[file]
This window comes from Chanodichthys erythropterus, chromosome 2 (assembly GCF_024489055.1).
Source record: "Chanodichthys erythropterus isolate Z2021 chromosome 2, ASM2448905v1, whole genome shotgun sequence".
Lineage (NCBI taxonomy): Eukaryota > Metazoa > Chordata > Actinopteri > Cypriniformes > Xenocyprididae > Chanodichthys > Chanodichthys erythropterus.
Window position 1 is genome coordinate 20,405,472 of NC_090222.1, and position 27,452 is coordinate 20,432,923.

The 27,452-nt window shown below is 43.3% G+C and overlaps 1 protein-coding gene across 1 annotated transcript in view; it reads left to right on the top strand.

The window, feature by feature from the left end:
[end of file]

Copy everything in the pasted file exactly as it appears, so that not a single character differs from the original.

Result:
This window comes from Chanodichthys erythropterus, chromosome 2 (assembly GCF_024489055.1).
Source record: "Chanodichthys erythropterus isolate Z2021 chromosome 2, ASM2448905v1, whole genome shotgun sequence".
Lineage (NCBI taxonomy): Eukaryota > Metazoa > Chordata > Actinopteri > Cypriniformes > Xenocyprididae > Chanodichthys > Chanodichthys erythropterus.
Window position 1 is genome coordinate 20,405,472 of NC_090222.1, and position 27,452 is coordinate 20,432,923.

The 27,452-nt window shown below is 43.3% G+C and overlaps 1 protein-coding gene across 1 annotated transcript in view; it reads left to right on the top strand.

The window, feature by feature from the left end: